The system accepts both sources of power but has the ability to displace as much as 95% of diesel fuel when its HDCNG function is active.
Should the gas supply be interrupted, the engine is still capable of running on 100% diesel and reverts automatically if required to do so.
Mine Energy Solutions – a partnership between Australian privately owned gas technology expert, The IntelliGas Group, and diversified multinational Sime Darby created the technology and retrofitted it on a Caterpillar 3516B engine for field trials.
The engine was mounted on a Cat 789C mine truck and tested publicly for 10 days in Queensland’s Morayfield, where more than 150 industry, government and business observers gathered to witness the performance first hand.
“Average diesel displacement in excess of 80% was achieved over the full range of drive cycle conditions simulated by the trials without loss of torque or power,” MES executive director Craig James said, describing the technology as a “game changer” for the mining industry.
In addition to reducing fuel costs, the technology can also reduce carbon dioxide emissions by up to 25% and cut particulate and noxious emissions, delivering health, safety and environmental benefits onsite and around the mine.
Further, James mentioned it could even deliver road safety improvements.
“In central Queensland, there is the potential to take as many 8000 diesel tanker trucks off the roads annually between the fuel depots at Mackay and Gladstone and mine sites to the west,” he said.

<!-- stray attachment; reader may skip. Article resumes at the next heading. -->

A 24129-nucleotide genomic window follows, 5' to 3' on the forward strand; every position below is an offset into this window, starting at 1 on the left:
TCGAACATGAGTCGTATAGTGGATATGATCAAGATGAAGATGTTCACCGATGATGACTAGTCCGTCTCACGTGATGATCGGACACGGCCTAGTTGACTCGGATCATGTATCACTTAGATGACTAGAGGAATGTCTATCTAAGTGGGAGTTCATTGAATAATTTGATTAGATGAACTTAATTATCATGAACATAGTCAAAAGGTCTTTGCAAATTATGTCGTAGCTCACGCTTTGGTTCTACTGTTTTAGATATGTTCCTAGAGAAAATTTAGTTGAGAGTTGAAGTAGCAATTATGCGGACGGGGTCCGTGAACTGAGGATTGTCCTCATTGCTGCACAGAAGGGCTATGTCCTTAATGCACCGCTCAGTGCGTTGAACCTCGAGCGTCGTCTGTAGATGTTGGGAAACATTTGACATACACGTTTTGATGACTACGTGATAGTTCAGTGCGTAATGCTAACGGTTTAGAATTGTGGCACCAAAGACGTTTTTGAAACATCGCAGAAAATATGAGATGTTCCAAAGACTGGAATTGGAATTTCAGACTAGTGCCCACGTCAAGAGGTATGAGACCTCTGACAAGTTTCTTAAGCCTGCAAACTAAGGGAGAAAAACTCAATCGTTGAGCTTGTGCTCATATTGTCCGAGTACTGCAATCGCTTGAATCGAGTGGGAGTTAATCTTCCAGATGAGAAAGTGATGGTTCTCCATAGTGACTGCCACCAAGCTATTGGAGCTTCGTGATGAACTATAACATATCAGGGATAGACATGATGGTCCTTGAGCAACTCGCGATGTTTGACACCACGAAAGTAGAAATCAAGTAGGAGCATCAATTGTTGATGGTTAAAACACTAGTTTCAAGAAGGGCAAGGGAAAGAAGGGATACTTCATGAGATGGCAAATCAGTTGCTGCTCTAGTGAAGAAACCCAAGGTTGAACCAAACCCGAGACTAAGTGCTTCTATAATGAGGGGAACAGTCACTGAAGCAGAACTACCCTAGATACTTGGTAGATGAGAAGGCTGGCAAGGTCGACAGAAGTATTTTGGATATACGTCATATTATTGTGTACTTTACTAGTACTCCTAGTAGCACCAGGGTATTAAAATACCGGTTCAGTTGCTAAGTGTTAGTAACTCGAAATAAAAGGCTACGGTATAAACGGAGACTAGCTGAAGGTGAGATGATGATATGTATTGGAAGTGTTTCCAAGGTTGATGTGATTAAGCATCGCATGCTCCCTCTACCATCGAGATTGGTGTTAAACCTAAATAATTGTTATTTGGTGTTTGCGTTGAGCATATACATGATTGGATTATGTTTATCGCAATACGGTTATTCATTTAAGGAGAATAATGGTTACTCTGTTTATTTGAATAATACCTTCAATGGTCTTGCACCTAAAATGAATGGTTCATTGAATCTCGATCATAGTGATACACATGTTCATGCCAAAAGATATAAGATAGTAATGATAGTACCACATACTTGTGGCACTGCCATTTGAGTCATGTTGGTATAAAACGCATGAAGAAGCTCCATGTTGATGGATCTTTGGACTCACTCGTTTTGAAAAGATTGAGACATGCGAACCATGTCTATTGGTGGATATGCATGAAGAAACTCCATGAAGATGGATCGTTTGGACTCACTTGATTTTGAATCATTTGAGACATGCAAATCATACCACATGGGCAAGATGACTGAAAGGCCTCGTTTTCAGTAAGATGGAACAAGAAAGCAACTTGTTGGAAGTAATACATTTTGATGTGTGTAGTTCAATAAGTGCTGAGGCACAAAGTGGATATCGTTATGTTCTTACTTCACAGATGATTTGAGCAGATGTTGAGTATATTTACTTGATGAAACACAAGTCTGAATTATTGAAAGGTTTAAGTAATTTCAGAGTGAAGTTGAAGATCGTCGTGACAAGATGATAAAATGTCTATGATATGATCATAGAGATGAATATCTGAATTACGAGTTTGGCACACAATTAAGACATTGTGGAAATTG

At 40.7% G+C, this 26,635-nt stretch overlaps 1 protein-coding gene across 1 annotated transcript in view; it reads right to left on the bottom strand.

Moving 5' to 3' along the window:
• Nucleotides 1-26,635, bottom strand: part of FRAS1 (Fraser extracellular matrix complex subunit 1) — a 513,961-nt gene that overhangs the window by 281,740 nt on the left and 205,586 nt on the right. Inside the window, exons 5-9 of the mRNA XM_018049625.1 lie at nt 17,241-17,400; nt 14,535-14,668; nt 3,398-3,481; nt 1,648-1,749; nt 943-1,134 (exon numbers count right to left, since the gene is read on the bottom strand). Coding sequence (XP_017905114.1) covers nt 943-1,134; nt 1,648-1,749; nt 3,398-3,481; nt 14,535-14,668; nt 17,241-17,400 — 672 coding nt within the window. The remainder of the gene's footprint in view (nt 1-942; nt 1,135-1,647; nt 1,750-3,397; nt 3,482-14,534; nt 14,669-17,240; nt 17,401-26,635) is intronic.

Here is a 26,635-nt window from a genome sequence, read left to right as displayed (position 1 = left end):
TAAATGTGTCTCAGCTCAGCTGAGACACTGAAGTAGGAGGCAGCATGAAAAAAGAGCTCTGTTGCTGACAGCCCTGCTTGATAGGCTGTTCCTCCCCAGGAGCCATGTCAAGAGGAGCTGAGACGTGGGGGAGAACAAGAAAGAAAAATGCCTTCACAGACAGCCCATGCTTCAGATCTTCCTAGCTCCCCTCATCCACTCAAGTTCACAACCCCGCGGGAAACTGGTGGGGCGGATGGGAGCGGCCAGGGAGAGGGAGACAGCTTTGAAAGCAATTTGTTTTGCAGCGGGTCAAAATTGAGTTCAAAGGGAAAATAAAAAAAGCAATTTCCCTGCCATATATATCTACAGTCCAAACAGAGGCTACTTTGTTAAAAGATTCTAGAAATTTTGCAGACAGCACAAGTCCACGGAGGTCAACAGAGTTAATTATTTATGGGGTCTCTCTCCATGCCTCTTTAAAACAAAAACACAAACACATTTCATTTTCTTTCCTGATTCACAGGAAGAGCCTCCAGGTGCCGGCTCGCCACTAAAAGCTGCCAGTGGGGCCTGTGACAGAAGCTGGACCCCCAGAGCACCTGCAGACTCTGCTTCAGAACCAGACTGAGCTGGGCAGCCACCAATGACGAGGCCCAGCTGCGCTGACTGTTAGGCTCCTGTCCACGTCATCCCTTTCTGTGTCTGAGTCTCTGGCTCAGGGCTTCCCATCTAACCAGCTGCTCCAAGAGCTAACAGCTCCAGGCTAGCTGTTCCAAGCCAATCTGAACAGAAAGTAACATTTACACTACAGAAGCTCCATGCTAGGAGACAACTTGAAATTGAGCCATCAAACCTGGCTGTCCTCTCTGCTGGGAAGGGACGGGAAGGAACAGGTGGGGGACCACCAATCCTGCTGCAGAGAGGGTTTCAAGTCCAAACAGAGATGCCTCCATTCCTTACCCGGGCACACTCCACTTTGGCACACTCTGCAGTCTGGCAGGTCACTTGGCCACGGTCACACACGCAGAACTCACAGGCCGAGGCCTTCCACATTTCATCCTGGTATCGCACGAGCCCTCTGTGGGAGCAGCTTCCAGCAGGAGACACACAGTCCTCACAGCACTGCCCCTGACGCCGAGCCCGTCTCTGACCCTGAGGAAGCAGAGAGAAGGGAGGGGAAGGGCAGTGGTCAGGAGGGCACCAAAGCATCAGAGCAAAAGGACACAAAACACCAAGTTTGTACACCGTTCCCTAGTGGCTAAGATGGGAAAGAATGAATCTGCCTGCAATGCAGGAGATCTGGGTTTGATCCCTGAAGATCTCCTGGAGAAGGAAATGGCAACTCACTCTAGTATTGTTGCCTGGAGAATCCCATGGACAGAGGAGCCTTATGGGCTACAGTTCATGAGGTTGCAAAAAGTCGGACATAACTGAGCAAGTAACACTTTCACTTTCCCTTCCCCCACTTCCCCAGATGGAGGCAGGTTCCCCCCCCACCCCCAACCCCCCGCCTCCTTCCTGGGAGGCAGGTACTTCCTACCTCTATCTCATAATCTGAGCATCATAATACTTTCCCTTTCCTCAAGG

“Adding to that a gas fuelled engine also improves driver comfort as it produces less noise and vibration.”
MES field trials truck driver with 18 years’ experience, Ben Causer, said the benefits were immediately noticeable.
“The truck performs better and more crisply with the MES controls, even on diesel, but when the gas fuel is introduced it is also noticeably smoother,” he said.
The engine technology can be retrofitted to existing mine fleets including dozers, wheel loaders and diesel shovels.
It can also be integrated seamlessly with existing manned vehicles or autonomous mining machinery.
MES will deliver the gas to site and provide either automated or mobile refuelling systems.
On mining trucks, the HDCNG fuel packs will be mounted in four fuel cassettes, each containing two lightweight composite cylinders that are designed to be robotically exchanges at the refuelling station in less than five minutes and on both side of the truck simultaneously, much like a swap and go bottle exchange.
Alternatively, MES can provide an in-pit mobile refuelling service.
James said MES would first target the technology at the Australian mining sector, before taking it internationally.
“MES sees the HDCNG technology to be a game changer for the mining industry,” he said.
“MES intends to offer the mining industry an end-to-end fuel solution never before experienced in the industry.”
HDCNG is natural gas compressed, transported, stored and dispensed at pressures in excess of 5076 pounds per square inch. It has about twice the energy density of convention compressed natural gas and about 65% the energy density of LNG. It also has less space and weight claims than CNG and none of the safety handling issues that result from the cryogenic nature of LNG.